New Zealand: Fresh water requires fresh ideas

Nicolas Pirsoul, Policy Analyst and Research Assistant, and Maria Armoudian, Lecturer, Politics & International Relations, both at the University of Auckland, write:

While the primary industry sector undeniably plays a key role in New Zealand’s economy (5-7% of GDP for agriculture), its true contribution might look quite different if environmental impacts – and freshwater quality in particular – were taken into account.

Currently, New Zealand taxpayers shoulder the heavy cost of lax oversight and regulation of freshwater. While the public is aware of the issue of freshwater quality, arguably there is less awareness of the democratic deficit contributing to the problem.

In a liberal representative democracy such as New Zealand’s, political decisions result from elections. The three-yearly electoral cycle, however, tends to encourage symbolic politics geared towards winning votes rather than generating long-term solutions to complex problems like freshwater quality.

In 2017, for example, Labour campaigned on cleaning up our waterways. Its eventual plan, “Essential Freshwater: Healthy Water, Fairly Allocated“, appeared promising but is ambiguous and short on detail or substance. Some of the promised reforms have since been delayed.

Elections won’t help

With no real mechanism for public participation beyond the next general election or non-binding public consultation and submission processes, New Zealanders are left largely powerless.

A vote for the National opposition would only exacerbate the problem, given the party has said Labour’s proposed freshwater standards would be “gone by lunchtime” if it was elected.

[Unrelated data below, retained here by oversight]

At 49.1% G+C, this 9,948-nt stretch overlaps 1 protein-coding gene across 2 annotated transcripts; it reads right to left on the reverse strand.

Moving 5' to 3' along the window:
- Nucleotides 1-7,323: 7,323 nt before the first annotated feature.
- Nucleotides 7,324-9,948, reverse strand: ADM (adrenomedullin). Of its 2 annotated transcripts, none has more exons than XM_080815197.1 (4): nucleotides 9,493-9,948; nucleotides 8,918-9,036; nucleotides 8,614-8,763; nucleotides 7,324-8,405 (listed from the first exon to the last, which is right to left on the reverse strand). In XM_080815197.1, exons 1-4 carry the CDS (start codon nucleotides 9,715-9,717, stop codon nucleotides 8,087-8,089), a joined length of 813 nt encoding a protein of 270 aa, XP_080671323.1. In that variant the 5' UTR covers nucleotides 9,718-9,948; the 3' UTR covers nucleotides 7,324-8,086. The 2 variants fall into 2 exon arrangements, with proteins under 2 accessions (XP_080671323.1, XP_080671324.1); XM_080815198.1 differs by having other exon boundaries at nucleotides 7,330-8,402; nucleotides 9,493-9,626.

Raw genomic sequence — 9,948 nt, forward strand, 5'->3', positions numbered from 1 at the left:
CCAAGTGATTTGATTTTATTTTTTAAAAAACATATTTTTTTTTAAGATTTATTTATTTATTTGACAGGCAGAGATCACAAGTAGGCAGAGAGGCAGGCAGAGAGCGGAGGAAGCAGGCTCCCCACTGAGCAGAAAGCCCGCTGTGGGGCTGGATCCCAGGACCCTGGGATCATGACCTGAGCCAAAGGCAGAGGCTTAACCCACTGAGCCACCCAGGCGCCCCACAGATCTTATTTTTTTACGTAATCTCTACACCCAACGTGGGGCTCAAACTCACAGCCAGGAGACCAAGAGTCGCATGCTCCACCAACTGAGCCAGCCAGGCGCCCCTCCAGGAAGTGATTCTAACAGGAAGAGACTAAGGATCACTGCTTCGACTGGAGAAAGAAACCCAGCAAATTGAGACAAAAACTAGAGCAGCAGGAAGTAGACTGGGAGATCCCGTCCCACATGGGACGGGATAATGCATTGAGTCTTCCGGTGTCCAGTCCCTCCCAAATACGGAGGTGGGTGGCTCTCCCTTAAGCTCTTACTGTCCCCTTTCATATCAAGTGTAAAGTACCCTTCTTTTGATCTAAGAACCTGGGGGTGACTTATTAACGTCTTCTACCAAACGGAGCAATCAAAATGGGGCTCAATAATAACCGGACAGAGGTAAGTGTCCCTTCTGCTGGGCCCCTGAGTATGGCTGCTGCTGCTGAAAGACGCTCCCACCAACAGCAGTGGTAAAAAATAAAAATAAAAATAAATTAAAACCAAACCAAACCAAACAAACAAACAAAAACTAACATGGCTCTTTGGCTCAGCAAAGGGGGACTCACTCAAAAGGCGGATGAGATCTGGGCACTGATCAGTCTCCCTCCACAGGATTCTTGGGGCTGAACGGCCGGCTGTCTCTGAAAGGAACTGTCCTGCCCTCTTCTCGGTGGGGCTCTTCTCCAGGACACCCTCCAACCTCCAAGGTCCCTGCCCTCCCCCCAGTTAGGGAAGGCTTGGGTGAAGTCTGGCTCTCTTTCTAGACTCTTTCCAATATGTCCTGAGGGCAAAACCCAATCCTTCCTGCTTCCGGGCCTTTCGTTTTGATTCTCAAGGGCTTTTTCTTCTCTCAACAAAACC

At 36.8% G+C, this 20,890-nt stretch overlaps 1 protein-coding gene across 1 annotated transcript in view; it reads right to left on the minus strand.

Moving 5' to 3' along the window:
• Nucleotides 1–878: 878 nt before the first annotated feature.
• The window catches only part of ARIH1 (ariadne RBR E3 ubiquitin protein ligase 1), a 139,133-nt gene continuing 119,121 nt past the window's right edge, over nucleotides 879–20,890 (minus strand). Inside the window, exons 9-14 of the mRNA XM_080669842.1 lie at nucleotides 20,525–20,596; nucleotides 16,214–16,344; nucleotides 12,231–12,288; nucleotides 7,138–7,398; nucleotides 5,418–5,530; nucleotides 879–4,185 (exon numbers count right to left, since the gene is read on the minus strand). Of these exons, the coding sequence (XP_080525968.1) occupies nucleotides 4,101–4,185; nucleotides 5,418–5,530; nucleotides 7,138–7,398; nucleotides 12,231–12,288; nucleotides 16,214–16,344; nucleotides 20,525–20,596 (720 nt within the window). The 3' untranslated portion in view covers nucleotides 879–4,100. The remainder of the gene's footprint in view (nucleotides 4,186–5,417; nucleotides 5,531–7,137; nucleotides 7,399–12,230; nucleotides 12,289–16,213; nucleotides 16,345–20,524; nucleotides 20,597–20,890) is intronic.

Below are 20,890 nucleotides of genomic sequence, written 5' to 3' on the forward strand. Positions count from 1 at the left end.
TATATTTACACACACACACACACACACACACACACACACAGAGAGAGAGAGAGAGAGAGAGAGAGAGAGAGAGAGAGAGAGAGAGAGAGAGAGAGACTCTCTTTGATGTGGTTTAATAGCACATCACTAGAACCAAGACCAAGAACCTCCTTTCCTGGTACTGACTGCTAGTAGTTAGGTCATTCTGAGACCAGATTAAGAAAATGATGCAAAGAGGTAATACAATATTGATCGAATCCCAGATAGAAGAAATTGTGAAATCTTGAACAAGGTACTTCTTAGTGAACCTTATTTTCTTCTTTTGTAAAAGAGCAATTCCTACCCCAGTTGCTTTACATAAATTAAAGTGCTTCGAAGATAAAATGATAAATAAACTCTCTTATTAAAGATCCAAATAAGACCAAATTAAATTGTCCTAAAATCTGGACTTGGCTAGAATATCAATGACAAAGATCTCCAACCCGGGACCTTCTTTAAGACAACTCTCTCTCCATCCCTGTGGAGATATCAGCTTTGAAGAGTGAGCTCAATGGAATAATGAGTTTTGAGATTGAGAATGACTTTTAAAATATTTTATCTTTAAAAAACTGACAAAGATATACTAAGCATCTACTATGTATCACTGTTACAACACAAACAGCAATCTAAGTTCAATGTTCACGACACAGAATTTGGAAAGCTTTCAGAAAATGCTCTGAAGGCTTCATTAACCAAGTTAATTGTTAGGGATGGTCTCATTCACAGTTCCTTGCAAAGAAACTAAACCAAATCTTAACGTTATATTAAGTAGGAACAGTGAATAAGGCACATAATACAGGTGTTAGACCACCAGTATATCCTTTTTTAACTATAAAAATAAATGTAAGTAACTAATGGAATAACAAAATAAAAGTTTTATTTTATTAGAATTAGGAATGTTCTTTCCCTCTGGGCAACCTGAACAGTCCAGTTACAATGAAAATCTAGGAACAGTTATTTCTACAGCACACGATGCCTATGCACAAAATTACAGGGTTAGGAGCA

So far, the Three Waters proposal to centralise responsibility for water services seems unlikely to increase opportunities for public participation in policy formation.

For all these reasons, we argue that by first improving our democratic system we can then begin to solve environmental problems such as freshwater quality.

Fresh water requires fresh ideas

Effective alternatives already exist but these require challenging the assumption that democracy is synonymous with elections.

The first step would be to reinvigorate democracy at the local level. Although many important environmental decisions are made locally, public participation in local body elections remains very low in Aotearoa New Zealand.

Perceived council failures, infighting and financial strife have eroded public confidence and led to calls to radically reform the current system.

Enabling the public to play a key role in a real, participatory process could change this. It might also counter the tendency for local government to be captured by vocal, self-selecting, minority interest groups.

One way of achieving that is through a system known as “sortition“. This involves selecting representative assemblies by lottery instead of election or appointment. This model has two main goals: genuine representation and informed public input.

Assemblies are randomly selected from the population and then filtered to create a microcosm of the community in terms of age, gender, ethnicity, location, socio-economic status and even attitudinal bias.

The case for ‘sortition’

Unlike referendums, sortition emphasises quality over quantity. The selected citizens deliberate with experts to reach informed conclusions. The outcome of this deliberative process is then used to guide policy-making.

These deliberative assemblies can be temporary and focused on specific issues, or they can be embedded as permanent mechanisms within the institutions of a territorial or state authority. Remuneration is sometimes offered as an incentive to participate.

Sortition is becoming increasingly popular around the world as a potential remedy for “democratic fatigue” and populist politics. In Utrecht in the Netherlands, for example, sortition was used to design the city’s energy plan.

Reinvigorating local democracy with sortition-based citizen assemblies might not only prevent policy capture by vested interests but also help keep central government accountable.

Improved local democracy would increase public trust in political institutions in general. But it might also lead to more practical, equitable solutions to problems that directly affect citizens – such as the quality of their water.

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